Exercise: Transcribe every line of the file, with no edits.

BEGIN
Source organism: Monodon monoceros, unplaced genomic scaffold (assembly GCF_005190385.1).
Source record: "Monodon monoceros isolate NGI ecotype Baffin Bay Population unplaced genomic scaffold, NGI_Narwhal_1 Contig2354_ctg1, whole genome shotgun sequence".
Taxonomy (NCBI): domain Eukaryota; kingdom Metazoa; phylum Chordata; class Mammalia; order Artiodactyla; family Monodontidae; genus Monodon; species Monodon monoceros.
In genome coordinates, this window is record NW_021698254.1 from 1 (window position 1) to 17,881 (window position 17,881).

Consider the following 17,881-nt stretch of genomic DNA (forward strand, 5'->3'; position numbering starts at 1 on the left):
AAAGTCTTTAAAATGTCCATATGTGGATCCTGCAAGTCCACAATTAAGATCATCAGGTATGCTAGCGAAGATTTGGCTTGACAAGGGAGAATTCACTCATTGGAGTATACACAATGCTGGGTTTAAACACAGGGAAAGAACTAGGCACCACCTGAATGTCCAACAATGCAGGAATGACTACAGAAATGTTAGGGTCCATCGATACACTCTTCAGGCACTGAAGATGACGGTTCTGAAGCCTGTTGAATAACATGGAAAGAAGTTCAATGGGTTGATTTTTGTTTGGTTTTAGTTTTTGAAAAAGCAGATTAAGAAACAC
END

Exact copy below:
Source organism: Monodon monoceros, unplaced genomic scaffold (assembly GCF_005190385.1).
Source record: "Monodon monoceros isolate NGI ecotype Baffin Bay Population unplaced genomic scaffold, NGI_Narwhal_1 Contig2354_ctg1, whole genome shotgun sequence".
Taxonomy (NCBI): domain Eukaryota; kingdom Metazoa; phylum Chordata; class Mammalia; order Artiodactyla; family Monodontidae; genus Monodon; species Monodon monoceros.
In genome coordinates, this window is record NW_021698254.1 from 1 (window position 1) to 17,881 (window position 17,881).

Consider the following 17,881-nt stretch of genomic DNA (forward strand, 5'->3'; position numbering starts at 1 on the left):
AAAGTCTTTAAAATGTCCATATGTGGATCCTGCAAGTCCACAATTAAGATCATCAGGTATGCTAGCGAAGATTTGGCTTGACAAGGGAGAATTCACTCATTGGAGTATACACAATGCTGGGTTTAAACACAGGGAAAGAACTAGGCACCACCTGAATGTCCAACAATGCAGGAATGACTACAGAAATGTTAGGGTCCATCGATACACTCTTCAGGCACTGAAGATGACGGTTCTGAAGCCTGTTGAATAACATGGAAAGAAGTTCAATGGGTTGATTTTTGTTTGGTTTTAGTTTTTGAAAAAGCAGATTAAGAAACAC